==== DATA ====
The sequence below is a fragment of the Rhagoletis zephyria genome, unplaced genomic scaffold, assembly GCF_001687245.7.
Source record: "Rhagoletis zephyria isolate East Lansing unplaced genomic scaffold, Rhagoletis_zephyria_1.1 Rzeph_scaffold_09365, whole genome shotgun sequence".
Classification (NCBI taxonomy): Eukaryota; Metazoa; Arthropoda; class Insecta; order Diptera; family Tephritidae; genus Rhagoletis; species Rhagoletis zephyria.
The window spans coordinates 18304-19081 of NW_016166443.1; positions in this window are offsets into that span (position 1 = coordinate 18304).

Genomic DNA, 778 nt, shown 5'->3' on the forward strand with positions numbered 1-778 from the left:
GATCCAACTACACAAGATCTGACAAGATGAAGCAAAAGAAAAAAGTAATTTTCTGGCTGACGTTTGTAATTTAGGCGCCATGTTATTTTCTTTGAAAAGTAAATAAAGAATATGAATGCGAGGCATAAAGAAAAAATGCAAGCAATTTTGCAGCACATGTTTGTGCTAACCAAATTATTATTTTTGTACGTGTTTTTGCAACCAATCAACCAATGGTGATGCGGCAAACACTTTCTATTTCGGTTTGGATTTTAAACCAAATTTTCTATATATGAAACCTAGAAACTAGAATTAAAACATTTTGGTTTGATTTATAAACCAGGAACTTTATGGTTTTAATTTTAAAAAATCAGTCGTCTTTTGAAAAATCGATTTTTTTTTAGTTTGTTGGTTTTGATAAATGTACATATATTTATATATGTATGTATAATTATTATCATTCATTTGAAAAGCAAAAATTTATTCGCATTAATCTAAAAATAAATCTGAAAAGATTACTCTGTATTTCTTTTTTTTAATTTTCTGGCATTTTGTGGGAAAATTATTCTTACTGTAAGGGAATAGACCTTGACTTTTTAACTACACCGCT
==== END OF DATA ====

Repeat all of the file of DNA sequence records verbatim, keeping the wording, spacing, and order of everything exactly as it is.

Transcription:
The sequence below is a fragment of the Rhagoletis zephyria genome, unplaced genomic scaffold, assembly GCF_001687245.7.
Source record: "Rhagoletis zephyria isolate East Lansing unplaced genomic scaffold, Rhagoletis_zephyria_1.1 Rzeph_scaffold_09365, whole genome shotgun sequence".
Classification (NCBI taxonomy): Eukaryota; Metazoa; Arthropoda; class Insecta; order Diptera; family Tephritidae; genus Rhagoletis; species Rhagoletis zephyria.
The window spans coordinates 18304-19081 of NW_016166443.1; positions in this window are offsets into that span (position 1 = coordinate 18304).

Genomic DNA, 778 nt, shown 5'->3' on the forward strand with positions numbered 1-778 from the left:
GATCCAACTACACAAGATCTGACAAGATGAAGCAAAAGAAAAAAGTAATTTTCTGGCTGACGTTTGTAATTTAGGCGCCATGTTATTTTCTTTGAAAAGTAAATAAAGAATATGAATGCGAGGCATAAAGAAAAAATGCAAGCAATTTTGCAGCACATGTTTGTGCTAACCAAATTATTATTTTTGTACGTGTTTTTGCAACCAATCAACCAATGGTGATGCGGCAAACACTTTCTATTTCGGTTTGGATTTTAAACCAAATTTTCTATATATGAAACCTAGAAACTAGAATTAAAACATTTTGGTTTGATTTATAAACCAGGAACTTTATGGTTTTAATTTTAAAAAATCAGTCGTCTTTTGAAAAATCGATTTTTTTTTAGTTTGTTGGTTTTGATAAATGTACATATATTTATATATGTATGTATAATTATTATCATTCATTTGAAAAGCAAAAATTTATTCGCATTAATCTAAAAATAAATCTGAAAAGATTACTCTGTATTTCTTTTTTTTAATTTTCTGGCATTTTGTGGGAAAATTATTCTTACTGTAAGGGAATAGACCTTGACTTTTTAACTACACCGCT